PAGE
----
marketing-plus-communications-intersection

When you think of business transformation, it’s not often that corporate communications and marketing comes to mind. But perhaps it should.

For the past nine months, I’ve been investigating the trend of integration in the corporate communications and marketing fields for a newly published report from the The Conference Board and the Society for New Communications Research (SNCR). What I came away with is the fact that the unification of these two functions can lead to dramatic shifts in business strategy. Together they elevate the importance of data collection, sharing, analysis, and putting the company on the path to digital transformation.

Please download the report: “Unlocking the Value of Integrated Corporate Communications and Marketing.” The research is based on nearly 25 interviews with industry thought leaders, including senior marketing and communications executives. Case studies featured in the report include Southwest Airlines, MasterCard, Coca-Cola Asia Pacific, SAP, Cisco, Target, HP, and others.

Both the communications and marketing functions have extensive experience with technologies that deliver data, such as for social media, and with interpreting that data and translating it into critical insights. When integrated, the two functions are better positioned to make the case to the C-suite for a digital, data-driven approach to business strategy, drawing on the technologies and tools that have typically fallen under their areas.

There are, of course, other benefits to integration that are slightly less “transformational”—a little more grounded, perhaps. Here they are:

  • Integrated corporate communications and marketing can create a customer-centric culture. In many ways, integrated corporate communications and marketing is about asking customers their preferences on when and how to communicate with them. By having the two functions work together, companies can glean better insights from long-term engagement on social media. They can then feed that information back into other parts of the company, such as product and service innovation, and respond with meaningful content that sparks interest and continues engagement.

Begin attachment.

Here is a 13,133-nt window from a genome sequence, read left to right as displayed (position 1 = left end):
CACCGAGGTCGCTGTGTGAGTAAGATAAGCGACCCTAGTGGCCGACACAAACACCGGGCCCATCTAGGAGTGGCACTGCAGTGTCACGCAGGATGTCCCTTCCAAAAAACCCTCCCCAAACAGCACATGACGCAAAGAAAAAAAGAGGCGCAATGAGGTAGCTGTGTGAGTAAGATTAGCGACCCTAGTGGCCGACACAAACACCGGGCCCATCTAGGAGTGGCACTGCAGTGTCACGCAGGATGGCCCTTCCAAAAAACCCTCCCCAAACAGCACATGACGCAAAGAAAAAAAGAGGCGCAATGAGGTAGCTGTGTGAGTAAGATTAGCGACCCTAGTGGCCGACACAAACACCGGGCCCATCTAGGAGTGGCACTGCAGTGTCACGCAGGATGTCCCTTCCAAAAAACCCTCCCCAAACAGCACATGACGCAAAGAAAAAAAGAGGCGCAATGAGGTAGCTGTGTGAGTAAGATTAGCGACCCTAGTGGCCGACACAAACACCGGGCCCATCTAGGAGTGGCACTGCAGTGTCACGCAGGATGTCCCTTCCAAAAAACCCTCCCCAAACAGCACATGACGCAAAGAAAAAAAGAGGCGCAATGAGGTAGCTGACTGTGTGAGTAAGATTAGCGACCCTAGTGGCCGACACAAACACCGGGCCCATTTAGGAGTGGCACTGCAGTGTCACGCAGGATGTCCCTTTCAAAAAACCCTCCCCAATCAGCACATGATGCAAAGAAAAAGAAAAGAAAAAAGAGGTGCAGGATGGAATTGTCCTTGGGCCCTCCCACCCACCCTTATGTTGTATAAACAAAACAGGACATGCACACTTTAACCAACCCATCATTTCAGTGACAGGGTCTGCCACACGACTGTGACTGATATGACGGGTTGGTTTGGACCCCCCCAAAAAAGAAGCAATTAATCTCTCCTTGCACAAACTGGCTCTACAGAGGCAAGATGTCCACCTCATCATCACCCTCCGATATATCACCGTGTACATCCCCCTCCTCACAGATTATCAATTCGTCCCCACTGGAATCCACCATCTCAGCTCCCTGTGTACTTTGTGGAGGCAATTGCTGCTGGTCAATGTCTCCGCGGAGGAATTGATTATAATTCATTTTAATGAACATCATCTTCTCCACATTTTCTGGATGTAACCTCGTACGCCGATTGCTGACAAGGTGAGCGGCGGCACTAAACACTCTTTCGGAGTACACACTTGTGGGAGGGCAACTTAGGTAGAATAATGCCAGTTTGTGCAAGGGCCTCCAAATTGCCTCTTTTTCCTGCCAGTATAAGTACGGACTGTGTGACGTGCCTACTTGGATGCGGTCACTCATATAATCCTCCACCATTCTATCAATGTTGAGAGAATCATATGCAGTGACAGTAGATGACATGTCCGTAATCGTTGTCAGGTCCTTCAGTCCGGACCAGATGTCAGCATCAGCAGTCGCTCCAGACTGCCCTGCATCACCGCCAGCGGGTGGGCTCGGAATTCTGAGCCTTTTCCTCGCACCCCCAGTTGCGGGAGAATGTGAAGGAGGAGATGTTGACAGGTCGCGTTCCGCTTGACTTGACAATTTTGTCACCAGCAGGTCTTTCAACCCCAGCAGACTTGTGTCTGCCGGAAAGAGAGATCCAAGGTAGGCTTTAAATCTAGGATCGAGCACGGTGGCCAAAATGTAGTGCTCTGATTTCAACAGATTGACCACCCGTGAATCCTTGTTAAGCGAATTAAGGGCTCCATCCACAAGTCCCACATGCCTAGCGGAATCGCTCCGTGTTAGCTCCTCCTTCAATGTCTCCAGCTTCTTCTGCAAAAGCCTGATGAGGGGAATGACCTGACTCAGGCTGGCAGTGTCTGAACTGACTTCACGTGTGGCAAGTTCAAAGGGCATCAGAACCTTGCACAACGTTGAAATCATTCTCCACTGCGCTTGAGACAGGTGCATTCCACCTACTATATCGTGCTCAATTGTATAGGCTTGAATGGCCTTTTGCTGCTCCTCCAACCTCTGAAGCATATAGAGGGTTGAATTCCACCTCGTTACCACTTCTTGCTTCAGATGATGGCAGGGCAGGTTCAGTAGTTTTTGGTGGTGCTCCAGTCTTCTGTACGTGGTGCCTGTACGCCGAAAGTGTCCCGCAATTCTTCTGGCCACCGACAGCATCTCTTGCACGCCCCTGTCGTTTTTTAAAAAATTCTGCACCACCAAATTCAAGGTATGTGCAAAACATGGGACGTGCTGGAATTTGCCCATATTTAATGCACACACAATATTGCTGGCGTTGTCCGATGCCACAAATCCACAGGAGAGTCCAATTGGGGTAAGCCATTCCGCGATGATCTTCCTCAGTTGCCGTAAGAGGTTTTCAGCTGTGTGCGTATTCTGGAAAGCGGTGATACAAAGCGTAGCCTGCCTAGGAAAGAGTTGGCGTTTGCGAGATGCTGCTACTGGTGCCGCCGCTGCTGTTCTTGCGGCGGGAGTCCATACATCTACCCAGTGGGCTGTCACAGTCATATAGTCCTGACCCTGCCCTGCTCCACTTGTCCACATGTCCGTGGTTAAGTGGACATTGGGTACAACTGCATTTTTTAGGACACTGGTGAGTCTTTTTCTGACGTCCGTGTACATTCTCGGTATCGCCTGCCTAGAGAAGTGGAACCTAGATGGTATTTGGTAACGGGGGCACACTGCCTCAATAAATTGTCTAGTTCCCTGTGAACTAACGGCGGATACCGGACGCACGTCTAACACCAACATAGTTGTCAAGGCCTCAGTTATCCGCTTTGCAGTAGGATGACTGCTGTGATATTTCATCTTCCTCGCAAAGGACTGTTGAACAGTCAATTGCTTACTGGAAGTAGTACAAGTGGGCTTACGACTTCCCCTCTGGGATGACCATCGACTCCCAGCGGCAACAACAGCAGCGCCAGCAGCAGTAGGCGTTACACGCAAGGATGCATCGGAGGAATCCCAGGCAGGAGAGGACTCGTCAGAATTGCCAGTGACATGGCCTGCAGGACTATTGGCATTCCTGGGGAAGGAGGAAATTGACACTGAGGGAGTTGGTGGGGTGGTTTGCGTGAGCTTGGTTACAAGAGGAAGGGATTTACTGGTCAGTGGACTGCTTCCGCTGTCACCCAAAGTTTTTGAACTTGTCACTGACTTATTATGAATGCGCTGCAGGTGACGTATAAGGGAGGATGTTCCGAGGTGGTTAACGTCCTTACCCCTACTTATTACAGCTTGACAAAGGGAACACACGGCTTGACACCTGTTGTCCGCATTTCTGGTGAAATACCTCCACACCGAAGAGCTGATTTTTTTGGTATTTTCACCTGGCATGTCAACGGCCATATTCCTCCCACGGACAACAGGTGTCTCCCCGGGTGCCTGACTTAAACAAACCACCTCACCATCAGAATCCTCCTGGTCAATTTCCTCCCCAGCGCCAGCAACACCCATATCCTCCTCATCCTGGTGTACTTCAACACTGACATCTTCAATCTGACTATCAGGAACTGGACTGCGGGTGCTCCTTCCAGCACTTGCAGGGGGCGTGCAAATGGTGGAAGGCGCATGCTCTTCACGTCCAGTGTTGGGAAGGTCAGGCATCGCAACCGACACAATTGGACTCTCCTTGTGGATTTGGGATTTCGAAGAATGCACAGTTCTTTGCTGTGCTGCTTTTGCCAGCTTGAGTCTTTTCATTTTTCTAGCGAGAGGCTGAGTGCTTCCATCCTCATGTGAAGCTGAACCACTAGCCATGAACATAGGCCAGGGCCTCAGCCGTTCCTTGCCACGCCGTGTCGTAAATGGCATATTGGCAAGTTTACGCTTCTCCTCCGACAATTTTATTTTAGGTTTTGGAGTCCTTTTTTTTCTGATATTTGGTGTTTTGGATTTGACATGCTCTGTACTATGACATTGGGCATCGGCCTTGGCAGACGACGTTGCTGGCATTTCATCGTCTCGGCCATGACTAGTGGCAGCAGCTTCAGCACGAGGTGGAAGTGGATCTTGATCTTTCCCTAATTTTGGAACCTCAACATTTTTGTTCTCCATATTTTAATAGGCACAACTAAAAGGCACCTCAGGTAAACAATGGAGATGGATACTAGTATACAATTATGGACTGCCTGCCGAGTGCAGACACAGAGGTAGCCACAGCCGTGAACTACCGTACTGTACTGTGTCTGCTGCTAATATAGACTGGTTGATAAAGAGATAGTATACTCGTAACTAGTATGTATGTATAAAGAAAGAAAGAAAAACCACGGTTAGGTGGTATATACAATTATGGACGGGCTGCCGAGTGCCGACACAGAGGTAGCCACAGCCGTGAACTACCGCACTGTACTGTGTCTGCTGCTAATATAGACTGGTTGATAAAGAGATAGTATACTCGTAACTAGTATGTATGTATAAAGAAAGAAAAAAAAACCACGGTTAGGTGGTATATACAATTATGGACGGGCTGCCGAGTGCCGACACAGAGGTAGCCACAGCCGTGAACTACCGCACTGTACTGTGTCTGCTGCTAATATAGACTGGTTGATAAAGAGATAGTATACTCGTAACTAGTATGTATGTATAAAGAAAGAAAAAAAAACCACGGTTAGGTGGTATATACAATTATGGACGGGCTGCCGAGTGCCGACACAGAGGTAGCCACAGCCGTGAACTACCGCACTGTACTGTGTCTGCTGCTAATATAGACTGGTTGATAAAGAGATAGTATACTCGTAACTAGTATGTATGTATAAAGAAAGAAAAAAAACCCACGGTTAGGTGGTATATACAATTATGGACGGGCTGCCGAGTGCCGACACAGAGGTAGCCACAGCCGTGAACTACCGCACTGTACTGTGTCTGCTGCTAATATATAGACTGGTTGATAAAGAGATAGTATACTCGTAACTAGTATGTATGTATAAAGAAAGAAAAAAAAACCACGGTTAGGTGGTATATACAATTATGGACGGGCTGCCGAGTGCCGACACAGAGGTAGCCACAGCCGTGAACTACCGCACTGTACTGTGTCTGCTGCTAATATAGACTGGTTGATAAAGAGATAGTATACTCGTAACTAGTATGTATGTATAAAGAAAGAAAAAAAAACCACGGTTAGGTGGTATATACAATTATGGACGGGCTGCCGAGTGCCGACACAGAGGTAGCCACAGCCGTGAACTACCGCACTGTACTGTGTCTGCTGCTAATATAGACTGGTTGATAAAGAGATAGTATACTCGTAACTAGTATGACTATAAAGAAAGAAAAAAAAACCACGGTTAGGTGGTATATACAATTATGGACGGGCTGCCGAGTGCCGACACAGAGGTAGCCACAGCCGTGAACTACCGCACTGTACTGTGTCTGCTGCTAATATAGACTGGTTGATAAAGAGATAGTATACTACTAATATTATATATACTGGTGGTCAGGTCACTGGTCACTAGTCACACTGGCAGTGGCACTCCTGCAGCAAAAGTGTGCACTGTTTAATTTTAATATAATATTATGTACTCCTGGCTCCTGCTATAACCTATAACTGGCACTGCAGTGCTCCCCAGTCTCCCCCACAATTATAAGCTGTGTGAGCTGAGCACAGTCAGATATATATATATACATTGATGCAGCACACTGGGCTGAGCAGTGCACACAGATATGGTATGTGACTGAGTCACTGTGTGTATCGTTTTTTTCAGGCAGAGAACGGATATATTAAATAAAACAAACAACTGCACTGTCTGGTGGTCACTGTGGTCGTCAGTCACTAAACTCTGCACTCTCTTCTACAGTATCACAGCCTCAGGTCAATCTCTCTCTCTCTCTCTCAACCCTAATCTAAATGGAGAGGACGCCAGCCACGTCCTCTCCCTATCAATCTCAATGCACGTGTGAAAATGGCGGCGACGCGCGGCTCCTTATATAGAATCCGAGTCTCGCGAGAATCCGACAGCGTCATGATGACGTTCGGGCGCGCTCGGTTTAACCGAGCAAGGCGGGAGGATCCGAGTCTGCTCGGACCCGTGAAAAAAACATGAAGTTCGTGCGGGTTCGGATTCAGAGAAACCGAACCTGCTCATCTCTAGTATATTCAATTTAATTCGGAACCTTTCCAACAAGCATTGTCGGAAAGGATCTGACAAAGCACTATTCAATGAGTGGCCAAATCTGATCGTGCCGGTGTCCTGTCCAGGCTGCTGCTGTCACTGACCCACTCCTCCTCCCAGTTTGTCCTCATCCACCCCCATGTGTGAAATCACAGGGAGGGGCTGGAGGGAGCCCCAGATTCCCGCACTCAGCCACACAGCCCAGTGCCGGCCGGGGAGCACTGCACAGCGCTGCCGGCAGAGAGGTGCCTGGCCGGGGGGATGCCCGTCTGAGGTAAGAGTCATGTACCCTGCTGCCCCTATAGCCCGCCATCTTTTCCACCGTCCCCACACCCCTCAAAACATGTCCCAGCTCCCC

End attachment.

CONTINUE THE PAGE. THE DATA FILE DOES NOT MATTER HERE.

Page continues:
• Integrated corporate communications and marketing can create an employee-centric culture. Turning employees from “informed” or “engaged” to “advocate” is the holy grail for companies, according to one executive interviewed for the study. The potential for employee advocacy to contribute to company growth is huge, because stakeholders trust messages that come from employees more than messages that come from companies.
  • As defenders of corporate reputation, integrated corporate communicators and marketers have an important role in building trust by helping infuse the business with purpose. Companies exhibit transparency and authenticity by, among other things, striving to foster a positive relationship with the environment, their communities, and their stakeholders. Corporate social responsibility initiatives have often fallen under the auspices of corporate communications. But, as companies increasingly see the benefits of underpinning business strategy with purpose, corporate communications and marketing have begun to work together to ensure that company brands, strategies, operations, and messages are synonymous with ethical business. This in turn can accelerate growth in an era in which customers and employees reward responsible companies.
  • Integrating corporate communications and marketing improves agility and efficiency. Integration can lay a foundation for greater agility because it helps companies find and solve problems faster by removing barriers to information flows and decision making. Showcasing this potential then puts the company on a path to digital transformation, where this speed and efficiency can be magnified.
  • Integrated corporate communications and marketing creates a consistent message. According to a report by global public relations firm Weber Shandwick, “the best-run brands in the world behave in a consistent way; they stand for one thing or a few things and consistently communicate that globally.”
  • Creating and unleashing better stories can be a powerful benefit of integration. Today, companies are not only selling a product or service, but a brand that is underpinned by its values—values that are more effectively disseminated by stories. Storytelling can engage customers, employees, and other stakeholders with content that sends a uniform message tailored to specific audiences.
  • Integrated corporate communications and marketing helps companies align goals, metrics, and budgets. If one consistent strategy for corporate communications and marketing is coming from one leader at the top, then the two functions share goals and understand how to deploy resources to reach their audience, as well as to establish the right metrics to measure progress.

I hope you enjoy the report and please feel free to share your thoughts about it. Visit this page for more information. ∞

Note: This piece originally appeared as a free article in the October 2016 edition of The Measurement Advisor newsletter. For complete access to all articles, click here for a free 30-day trial.

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